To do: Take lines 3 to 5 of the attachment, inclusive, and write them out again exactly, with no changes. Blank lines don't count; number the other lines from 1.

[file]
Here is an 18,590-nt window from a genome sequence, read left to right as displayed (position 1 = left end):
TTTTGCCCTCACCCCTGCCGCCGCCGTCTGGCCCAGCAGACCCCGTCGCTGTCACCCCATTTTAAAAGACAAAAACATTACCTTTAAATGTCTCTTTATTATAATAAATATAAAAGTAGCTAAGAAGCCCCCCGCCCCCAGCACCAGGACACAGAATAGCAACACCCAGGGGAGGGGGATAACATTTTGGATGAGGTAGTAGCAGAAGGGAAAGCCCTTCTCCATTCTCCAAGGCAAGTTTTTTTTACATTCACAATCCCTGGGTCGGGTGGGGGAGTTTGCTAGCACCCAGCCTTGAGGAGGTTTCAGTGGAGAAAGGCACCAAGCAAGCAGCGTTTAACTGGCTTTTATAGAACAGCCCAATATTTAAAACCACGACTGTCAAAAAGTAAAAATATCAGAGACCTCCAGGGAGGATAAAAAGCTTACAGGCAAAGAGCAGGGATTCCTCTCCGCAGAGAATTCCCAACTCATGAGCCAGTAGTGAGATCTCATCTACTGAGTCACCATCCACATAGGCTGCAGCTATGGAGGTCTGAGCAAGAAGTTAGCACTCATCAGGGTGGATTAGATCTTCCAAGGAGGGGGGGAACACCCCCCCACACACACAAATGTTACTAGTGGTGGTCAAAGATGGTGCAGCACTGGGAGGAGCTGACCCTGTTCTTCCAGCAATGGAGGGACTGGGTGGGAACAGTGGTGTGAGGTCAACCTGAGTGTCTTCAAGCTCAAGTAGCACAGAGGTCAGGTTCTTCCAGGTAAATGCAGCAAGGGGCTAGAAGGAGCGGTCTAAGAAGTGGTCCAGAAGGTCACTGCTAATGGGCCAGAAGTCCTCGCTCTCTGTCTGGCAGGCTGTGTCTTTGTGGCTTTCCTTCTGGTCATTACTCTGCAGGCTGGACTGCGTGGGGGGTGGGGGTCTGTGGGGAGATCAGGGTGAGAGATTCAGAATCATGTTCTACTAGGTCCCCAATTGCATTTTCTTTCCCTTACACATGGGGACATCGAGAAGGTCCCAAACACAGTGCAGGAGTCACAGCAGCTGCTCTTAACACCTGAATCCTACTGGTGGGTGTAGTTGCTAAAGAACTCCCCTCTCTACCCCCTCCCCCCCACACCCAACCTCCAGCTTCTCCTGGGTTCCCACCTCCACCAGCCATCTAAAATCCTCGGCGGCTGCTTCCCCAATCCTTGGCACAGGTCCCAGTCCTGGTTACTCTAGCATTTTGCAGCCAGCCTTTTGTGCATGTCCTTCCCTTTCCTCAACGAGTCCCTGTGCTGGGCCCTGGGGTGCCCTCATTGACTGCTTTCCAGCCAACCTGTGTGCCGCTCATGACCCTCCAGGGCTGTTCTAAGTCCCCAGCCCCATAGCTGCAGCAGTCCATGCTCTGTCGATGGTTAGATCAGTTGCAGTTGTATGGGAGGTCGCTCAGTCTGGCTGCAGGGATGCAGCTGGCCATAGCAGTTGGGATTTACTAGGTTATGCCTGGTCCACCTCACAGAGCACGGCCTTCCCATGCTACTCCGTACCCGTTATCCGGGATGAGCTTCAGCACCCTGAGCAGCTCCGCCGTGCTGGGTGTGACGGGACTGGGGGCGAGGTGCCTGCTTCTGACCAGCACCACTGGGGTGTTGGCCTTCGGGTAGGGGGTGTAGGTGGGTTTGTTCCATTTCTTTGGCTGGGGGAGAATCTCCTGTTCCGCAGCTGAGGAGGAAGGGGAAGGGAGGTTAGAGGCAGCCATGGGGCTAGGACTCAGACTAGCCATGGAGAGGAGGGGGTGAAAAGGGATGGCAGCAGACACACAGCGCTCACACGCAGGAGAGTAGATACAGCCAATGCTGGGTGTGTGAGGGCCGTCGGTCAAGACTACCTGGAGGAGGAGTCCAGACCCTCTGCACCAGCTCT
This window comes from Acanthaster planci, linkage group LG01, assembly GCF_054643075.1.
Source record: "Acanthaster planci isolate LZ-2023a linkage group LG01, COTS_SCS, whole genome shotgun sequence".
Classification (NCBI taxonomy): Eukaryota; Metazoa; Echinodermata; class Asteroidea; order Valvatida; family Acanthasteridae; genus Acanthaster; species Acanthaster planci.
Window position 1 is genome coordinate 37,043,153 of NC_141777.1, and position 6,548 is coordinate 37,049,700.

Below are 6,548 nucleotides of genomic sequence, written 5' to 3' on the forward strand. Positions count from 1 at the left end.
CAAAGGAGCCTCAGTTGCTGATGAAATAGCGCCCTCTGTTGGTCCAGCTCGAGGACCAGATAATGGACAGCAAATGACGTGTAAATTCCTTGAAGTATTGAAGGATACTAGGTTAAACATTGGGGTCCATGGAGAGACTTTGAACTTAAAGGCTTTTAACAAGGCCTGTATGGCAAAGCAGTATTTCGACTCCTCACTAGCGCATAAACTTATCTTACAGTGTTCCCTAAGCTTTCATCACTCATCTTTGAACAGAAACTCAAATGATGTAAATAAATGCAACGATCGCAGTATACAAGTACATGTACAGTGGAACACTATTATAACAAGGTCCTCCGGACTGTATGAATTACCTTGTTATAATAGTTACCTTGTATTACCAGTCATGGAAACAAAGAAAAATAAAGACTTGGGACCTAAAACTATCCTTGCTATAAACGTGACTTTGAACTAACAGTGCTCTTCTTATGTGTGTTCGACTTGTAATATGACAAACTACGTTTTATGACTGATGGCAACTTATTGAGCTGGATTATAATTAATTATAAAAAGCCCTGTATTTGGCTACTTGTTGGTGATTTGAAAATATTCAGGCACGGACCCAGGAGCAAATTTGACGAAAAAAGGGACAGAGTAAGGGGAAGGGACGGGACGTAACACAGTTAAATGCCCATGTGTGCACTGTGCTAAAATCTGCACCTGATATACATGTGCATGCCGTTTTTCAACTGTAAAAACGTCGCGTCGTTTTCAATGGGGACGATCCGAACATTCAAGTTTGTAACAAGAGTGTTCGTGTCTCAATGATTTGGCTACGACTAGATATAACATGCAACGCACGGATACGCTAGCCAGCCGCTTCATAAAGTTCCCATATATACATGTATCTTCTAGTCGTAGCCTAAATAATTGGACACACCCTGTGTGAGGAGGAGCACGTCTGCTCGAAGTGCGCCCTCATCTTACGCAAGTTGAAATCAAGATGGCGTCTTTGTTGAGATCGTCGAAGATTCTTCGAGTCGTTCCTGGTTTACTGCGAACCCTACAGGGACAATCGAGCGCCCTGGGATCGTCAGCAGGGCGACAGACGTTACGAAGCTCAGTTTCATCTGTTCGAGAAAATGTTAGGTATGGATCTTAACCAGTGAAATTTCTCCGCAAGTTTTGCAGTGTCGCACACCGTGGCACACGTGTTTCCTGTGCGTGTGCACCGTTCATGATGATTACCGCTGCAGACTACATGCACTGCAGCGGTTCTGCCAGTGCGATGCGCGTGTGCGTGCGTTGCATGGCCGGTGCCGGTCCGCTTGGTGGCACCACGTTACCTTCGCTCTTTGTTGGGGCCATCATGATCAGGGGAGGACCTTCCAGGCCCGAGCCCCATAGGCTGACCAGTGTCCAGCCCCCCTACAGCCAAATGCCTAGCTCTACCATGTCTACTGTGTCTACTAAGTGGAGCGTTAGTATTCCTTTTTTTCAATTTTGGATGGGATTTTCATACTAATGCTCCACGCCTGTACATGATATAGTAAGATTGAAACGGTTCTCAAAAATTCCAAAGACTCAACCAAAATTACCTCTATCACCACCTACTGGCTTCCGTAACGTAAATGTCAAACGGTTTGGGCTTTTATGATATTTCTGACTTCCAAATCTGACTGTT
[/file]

This window comes from Acanthaster planci, linkage group LG01, assembly GCF_054643075.1.
Source record: "Acanthaster planci isolate LZ-2023a linkage group LG01, COTS_SCS, whole genome shotgun sequence".
Classification (NCBI taxonomy): Eukaryota; Metazoa; Echinodermata; class Asteroidea; order Valvatida; family Acanthasteridae; genus Acanthaster; species Acanthaster planci.